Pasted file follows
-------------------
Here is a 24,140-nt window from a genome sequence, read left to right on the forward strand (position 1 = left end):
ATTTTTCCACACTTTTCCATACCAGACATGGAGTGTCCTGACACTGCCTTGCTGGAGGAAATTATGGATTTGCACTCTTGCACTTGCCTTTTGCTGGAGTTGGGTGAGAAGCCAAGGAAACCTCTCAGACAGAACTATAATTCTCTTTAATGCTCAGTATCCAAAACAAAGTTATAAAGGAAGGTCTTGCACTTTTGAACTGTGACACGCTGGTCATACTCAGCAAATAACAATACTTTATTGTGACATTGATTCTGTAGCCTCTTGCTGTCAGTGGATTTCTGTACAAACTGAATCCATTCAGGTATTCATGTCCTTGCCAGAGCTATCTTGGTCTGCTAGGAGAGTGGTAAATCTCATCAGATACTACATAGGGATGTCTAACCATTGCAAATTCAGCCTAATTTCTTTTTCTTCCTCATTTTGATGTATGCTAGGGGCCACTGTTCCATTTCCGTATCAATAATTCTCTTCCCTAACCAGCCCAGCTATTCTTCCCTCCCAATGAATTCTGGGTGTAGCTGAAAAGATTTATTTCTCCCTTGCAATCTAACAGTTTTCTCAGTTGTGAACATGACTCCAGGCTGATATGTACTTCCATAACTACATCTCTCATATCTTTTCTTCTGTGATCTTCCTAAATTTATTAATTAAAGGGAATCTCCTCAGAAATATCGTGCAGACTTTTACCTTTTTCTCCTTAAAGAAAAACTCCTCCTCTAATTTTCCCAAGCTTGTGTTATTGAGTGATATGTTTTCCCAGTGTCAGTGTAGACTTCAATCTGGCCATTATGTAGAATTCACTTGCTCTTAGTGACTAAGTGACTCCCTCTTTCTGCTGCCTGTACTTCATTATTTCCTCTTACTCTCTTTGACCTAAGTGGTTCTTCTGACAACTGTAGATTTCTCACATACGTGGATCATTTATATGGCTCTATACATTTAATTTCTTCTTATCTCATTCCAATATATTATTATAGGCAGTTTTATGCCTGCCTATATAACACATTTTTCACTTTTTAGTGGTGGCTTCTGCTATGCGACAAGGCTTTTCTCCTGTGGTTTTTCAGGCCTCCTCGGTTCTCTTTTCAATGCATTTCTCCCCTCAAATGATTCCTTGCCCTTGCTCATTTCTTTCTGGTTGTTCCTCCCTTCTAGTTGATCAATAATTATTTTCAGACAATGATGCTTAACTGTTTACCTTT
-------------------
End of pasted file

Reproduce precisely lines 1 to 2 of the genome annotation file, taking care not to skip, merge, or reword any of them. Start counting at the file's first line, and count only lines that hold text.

Here is a 24,140-nt window from a genome sequence, read left to right on the forward strand (position 1 = left end):
ATTTTTCCACACTTTTCCATACCAGACATGGAGTGTCCTGACACTGCCTTGCTGGAGGAAATTATGGATTTGCACTCTTGCACTTGCCTTTTGCTGGAGTTGGGTGAGAAGCCAAGGAAACCTCTCAGACAGAACTATAATTCTCTTTAATGCTCAGTATCCAAAACAAAGTTATAAAGGAAGGTCTTGCACTTTTGAACTGTGACACGCTGGTCATACTCAGCAAATAACAATACTTTATTGTGACATTGATTCTGTAGCCTCTTGCTGTCAGTGGATTTCTGTACAAACTGAATCCATTCAGGTATTCATGTCCTTGCCAGAGCTATCTTGGTCTGCTAGGAGAGTGGTAAATCTCATCAGATACTACATAGGGATGTCTAACCATTGCAAATTCAGCCTAATTTCTTTTTCTTCCTCATTTTGATGTATGCTAGGGGCCACTGTTCCATTTCCGTATCAATAATTCTCTTCCCTAACCAGCCCAGCTATTCTTCCCTCCCAATGAATTCTGGGTGTAGCTGAAAAGATTTATTTCTCCCTTGCAATCTAACAGTTTTCTCAGTTGTGAACATGACTCCAGGCTGATATGTACTTCCATAACTACATCTCTCATATCTTTTCTTCTGTGATCTTCCTAAATTTATTAATTAAAGGGAATCTCCTCAGAAATATCGTGCAGACTTTTACCTTTTTCTCCTTAAAGAAAAACTCCTCCTCTAATTTTCCCAAGCTTGTGTTATTGAGTGATATGTTTTCCCAGTGTCAGTGTAGACTTCAATCTGGCCATTATGTAGAATTCACTTGCTCTTAGTGACTAAGTGACTCCCTCTTTCTGCTGCCTGTACTTCATTATTTCCTCTTACTCTCTTTGACCTAAGTGGTTCTTCTGACAACTGTAGATTTCTCACATACGTGGATCATTTATATGGCTCTATACATTTAATTTCTTCTTATCTCATTCCAATATATTATTATAGGCAGTTTTATGCCTGCCTATATAACACATTTTTCACTTTTTAGTGGTGGCTTCTGCTATGCGACAAGGCTTTTCTCCTGTGGTTTTTCAGGCCTCCTCGGTTCTCTTTTCAATGCATTTCTCCCCTCAAATGATTCCTTGCCCTTGCTCATTTCTTTCTGGTTGTTCCTCCCTTCTAGTTGATCAATAATTATTTTCAGACAATGATGCTTAACTGTTTACCTTT